Nothing beats an al fresco dinner with food prepared by world-class chefs.

Although it may sound like an impossible challenge especially for a person who hardly spends time in the kitchen, Cook Islands and Japanese chefs Sam Timoko and Isamu Iwasaki said it’s all about improvising and adapting to the local taste.

“I made my dish a little sweeter to adapt to the local taste buds because the end goal is to meet guests’ expectations,” Iwasaki said.

“Every trip is a learning curve where you should work on local ingredients while maintaining the original taste,” Timoko added.

Even at age 70, chef Iwasaki remains sharp, evident by the amazing dishes he create. Image: Hoi An International Food Festival
World traveller chef Timoko believes every trip is a learning curve.

“The idea behind this challenge is to promote Vietnamese food, especially central Vietnam, Hoi An,” Happy beamed with pride, adding that it proves Hoi An has all necessary ingredients to create a global cuisine.

“Hoi An’s signature dish, cao lau, is steeped in history that it has multiple cultures in a single bowl – croutons from France, udon noodles from Japan and cherry pork from China.

“So when it comes to improvisation, that’s the advantage of inviting world-class chefs.”

Sri Lanka’s decorated chef Dimuthu Kumarasinghe put the finishing touches to his artwork made out of coffee, tamarind, turmeric and chilli.

As the delegation attended the country’s inaugural International Food Tourism Forum hosted by Duy Tan University in Da Nang, they shared the efforts to revolutionise travelling trends.

Gugler, who travels the world 230 days a year, said: “Food is the most important thing in life because without it, we wouldn’t survive, we wouldn’t have the nourishment and the pleasure our beautiful life.

“I try a lot of flavours and cooking techniques during my travels. When I first explored Vietnam, I was impressed with the colours and variety of things available at the markets. One big advantage Vietnam has over other countries is that the cooking only uses natural products.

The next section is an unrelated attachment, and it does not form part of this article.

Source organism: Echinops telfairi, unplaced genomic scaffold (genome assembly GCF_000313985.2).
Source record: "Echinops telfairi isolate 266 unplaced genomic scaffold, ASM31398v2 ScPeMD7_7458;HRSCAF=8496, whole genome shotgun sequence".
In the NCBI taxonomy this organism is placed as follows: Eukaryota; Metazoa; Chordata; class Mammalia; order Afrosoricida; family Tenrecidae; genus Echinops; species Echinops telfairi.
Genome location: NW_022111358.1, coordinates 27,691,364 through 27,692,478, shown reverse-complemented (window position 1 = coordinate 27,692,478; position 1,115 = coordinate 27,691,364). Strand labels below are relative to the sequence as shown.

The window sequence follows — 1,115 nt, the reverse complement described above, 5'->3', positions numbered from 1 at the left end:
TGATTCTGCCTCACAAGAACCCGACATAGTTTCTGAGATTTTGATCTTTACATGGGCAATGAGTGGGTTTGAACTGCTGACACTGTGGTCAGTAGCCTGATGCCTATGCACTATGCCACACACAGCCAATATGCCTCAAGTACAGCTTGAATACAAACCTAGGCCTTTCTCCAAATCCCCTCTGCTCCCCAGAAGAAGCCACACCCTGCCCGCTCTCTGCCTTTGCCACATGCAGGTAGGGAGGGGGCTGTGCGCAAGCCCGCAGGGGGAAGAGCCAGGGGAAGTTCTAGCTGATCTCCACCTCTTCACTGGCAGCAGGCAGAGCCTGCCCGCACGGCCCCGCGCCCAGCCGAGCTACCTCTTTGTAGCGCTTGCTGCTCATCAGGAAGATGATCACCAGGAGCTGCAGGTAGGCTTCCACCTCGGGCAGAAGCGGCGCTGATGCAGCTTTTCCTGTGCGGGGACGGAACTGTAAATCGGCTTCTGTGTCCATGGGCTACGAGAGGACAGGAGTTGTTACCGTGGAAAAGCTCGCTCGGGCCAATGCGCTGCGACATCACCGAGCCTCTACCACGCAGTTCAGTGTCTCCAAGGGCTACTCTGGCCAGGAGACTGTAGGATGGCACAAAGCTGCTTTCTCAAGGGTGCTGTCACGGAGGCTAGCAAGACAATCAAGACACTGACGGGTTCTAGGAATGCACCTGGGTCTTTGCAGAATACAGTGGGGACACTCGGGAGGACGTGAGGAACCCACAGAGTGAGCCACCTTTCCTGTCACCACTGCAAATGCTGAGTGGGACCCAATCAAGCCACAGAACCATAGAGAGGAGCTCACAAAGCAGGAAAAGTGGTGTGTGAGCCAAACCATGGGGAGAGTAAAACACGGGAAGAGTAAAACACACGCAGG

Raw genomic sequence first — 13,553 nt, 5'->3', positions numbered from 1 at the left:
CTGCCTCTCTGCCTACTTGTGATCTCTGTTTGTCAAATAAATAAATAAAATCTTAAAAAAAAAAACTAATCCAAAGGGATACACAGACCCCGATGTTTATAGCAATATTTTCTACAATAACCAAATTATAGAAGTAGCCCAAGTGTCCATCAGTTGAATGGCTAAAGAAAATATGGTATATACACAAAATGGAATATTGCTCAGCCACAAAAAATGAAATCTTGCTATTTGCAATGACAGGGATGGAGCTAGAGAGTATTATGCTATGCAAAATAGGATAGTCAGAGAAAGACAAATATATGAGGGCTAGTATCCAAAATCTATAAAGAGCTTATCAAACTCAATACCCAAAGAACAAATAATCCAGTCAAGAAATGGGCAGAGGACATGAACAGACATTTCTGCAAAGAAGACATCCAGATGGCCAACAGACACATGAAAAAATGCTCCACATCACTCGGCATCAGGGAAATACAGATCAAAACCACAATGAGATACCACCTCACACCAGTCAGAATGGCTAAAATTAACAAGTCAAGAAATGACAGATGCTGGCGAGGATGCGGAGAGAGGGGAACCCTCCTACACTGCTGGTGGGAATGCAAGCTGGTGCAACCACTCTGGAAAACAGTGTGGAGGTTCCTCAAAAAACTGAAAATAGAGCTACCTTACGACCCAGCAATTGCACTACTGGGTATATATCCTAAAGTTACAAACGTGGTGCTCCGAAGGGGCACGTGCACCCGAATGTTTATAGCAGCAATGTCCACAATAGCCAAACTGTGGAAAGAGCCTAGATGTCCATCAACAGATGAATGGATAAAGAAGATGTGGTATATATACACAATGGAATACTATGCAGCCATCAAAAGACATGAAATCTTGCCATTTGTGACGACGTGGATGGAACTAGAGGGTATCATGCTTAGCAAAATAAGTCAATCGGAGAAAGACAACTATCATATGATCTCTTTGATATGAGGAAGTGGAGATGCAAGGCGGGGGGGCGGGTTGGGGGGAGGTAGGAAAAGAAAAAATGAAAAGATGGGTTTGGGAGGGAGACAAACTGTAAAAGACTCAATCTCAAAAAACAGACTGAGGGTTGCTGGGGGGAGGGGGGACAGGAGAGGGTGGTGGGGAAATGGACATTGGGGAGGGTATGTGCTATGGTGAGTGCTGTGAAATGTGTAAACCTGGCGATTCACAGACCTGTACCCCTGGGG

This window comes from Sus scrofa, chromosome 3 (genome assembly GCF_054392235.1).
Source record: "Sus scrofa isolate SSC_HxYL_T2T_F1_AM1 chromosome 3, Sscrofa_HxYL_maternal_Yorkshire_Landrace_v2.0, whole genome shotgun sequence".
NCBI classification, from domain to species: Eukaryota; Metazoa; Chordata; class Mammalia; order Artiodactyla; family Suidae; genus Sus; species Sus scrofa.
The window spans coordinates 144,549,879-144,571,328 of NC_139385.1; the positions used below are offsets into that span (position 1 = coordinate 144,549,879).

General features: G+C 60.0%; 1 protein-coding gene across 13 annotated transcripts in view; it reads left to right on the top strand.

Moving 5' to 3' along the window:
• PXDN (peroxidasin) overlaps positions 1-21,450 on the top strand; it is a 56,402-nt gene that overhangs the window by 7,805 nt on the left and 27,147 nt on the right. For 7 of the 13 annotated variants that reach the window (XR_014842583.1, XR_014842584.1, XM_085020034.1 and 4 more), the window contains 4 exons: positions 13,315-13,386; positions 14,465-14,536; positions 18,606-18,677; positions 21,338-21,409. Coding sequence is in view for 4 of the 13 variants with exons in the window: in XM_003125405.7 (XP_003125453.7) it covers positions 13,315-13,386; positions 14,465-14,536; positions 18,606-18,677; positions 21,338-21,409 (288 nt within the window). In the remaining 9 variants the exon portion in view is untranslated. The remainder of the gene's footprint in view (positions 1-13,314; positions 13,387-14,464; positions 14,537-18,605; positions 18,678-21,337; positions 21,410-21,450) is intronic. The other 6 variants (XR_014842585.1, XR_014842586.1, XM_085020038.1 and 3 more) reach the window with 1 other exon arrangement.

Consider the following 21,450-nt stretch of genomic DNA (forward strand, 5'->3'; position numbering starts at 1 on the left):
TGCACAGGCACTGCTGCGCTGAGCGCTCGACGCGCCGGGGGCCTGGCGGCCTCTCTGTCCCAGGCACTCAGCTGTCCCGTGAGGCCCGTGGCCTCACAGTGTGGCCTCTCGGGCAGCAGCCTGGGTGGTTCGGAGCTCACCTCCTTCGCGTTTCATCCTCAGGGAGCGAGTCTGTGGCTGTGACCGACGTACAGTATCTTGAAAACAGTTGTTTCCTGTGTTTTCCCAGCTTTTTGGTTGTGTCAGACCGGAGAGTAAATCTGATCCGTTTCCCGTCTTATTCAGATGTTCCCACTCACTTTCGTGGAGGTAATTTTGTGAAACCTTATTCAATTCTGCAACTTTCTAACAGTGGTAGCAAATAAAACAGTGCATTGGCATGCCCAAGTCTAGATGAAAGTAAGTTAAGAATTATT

“Everything comes from a garden or field, and is cooked in a traditional way with little to no additives. Fantastic herbs, spices and seasonings create amazing palates available across the country.”

Chef Gugler and a visitor give the thumbs up during the parade. Image: Hoi An International Food Festival

Happy echoed similar sentiments, urging people to embrace food that are unique to the destination instead of solely focusing on monuments.

“Everywhere in the world, destinations have been promoted as monumental tourism. For example, how many times would you fly to Paris to see the Eiffel Tower?” he asked.

“But when you go to France or any country with food in mind, you cannot get the same taste anywhere else in the world. You have to go to the place for the real taste. So that means people can visit the country many a time to relive that experience.

“The beauty of such a tourism is that you can teach people where food come from. If you ask a child in Australia where carrots grow, they may say the supermarket instead of the ground. A Vietnamese may not know how an apple tree looks like because the country doesn’t grow apples. So you have to go to a country that does, and that is kind of tourism we need to promote.”

Amid the noise and heat, Hoi An central market is a hive of activity, attracting locals and tourists alike.

Although the event doesn’t run on a fixed date, Happy expects Hoi An International Food Festival to run for years to come.

“The first year was a dream come true, second year was a wake-up call and the third year is all about turning all objectives into reality. We strive to make it better each year. The event invites different chefs every year and visitors can expect more activities for all ages.”

Follow the festival’s Facebook page and make sure you don’t miss out on this amazing event when you travel to Da Nang.

GETTING THERE AirAsia flies to Da Nang from Kuala Lumpur and Bangkok. For low fares and flight info, visit